Palladium is a precious metal with adequate technical characteristics for minting coins. However, its use has been very limited. One of the first applications of palladium coins was found in South America. Here, they used platinum coins covered with gold. Counterfeiters minted platinum coins containing palladium with thin layers of gold and used or sold them as gold coins.
In 1967, the South Pacific island of Tonga minted a series of palladium, which would probably be the first palladium coins, to commemorate the coronation of King Taufa’ahau Tupou IV. Portugal created a series of palladium from 1987 to 1990 along with other precious metals.
In 1987 France minted a 100 franc palladium coin with the Lafayette bust. In the same year, the Isle of Man, a self-governing British Crown dependency, minted a commemorative coin to celebrate the United States’ bicentennial. The coin displayed the bust of 11 presidents surrounding the Statue of Liberty.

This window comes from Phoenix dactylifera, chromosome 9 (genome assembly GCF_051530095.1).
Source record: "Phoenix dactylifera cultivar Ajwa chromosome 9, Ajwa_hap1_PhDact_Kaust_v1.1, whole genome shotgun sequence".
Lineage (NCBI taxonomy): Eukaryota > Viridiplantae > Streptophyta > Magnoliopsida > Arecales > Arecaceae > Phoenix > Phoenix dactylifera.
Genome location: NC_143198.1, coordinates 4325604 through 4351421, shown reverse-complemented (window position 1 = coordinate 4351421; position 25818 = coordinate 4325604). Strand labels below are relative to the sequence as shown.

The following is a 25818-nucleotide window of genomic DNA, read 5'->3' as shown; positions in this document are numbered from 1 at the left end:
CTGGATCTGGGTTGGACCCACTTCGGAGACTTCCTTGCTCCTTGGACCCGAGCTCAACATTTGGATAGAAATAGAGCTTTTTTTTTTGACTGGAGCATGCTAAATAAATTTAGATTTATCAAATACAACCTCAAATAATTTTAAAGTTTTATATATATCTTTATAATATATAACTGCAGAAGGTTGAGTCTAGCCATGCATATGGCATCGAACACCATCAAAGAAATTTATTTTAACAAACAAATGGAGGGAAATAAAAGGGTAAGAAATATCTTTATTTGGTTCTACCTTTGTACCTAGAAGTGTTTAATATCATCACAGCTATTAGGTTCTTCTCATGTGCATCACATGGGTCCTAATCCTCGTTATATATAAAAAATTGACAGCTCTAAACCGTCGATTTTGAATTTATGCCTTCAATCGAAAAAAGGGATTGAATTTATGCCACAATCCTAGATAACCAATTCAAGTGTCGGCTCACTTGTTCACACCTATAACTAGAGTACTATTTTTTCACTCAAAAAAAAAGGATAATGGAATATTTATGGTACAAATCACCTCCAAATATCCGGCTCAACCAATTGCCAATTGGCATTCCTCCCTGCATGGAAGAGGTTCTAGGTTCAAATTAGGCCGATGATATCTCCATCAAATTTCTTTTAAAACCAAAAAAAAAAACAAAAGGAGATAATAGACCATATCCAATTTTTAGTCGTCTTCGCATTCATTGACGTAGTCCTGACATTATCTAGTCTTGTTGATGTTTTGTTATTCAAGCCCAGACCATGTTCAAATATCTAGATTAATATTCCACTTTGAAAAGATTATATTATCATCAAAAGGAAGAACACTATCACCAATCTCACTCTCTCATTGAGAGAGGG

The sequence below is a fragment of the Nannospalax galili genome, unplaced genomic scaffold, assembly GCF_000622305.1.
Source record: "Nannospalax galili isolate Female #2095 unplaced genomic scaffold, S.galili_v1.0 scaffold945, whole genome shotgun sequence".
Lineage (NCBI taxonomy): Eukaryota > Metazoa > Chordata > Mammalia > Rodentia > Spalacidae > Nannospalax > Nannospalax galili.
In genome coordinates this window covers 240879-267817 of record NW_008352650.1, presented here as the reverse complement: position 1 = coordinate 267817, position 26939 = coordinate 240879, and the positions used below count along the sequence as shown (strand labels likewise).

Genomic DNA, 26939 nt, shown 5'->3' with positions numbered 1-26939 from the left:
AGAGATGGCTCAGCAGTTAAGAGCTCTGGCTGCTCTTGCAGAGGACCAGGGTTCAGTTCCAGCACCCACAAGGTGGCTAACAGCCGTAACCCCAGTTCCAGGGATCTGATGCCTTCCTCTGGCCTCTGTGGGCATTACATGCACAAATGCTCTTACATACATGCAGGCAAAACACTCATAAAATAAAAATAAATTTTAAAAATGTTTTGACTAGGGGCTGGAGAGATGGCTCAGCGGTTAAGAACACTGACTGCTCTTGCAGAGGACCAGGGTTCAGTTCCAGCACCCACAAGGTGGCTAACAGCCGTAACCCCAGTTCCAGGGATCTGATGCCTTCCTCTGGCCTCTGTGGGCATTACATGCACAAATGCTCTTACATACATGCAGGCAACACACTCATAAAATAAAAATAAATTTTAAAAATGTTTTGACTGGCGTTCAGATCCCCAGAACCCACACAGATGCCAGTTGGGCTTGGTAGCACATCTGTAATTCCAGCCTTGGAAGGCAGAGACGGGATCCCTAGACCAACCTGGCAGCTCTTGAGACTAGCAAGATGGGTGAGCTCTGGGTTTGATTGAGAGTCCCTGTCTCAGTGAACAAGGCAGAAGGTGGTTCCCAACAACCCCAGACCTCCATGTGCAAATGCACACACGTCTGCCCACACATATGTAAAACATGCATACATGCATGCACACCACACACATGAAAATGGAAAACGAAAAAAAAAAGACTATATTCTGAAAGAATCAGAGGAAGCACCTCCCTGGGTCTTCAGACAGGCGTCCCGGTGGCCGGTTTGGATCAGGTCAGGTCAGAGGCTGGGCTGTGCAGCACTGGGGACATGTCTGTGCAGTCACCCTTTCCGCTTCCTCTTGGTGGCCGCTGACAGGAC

The former Soviet Union and later the Russian Federation minted palladium coins, of which the Ballerina series is the best known.
The People’s Republic of China minted its first palladium coin in 1989.
Australia minted the palladium coin “Emu” from 1995 to 1997. Since the commodity prices had doubled in 1998, the Perth Mint, Australia’s official bullion mint, stopped creating palladium coins.
The Slovak Republic minted a commemorative palladium coin to celebrate its entry into the European Union on May 1, 2004, with nine other countries. The coin has a pentagon shape with gold elements and a mintage of 7,200 units. It weighs 24.8828 grams. The coin’s obverse side displays the state shield of Slovak republic with the circle of 12 stars, symbolizing the European Union. Its reverse side shows the map of Europe encircled with the twelve stars.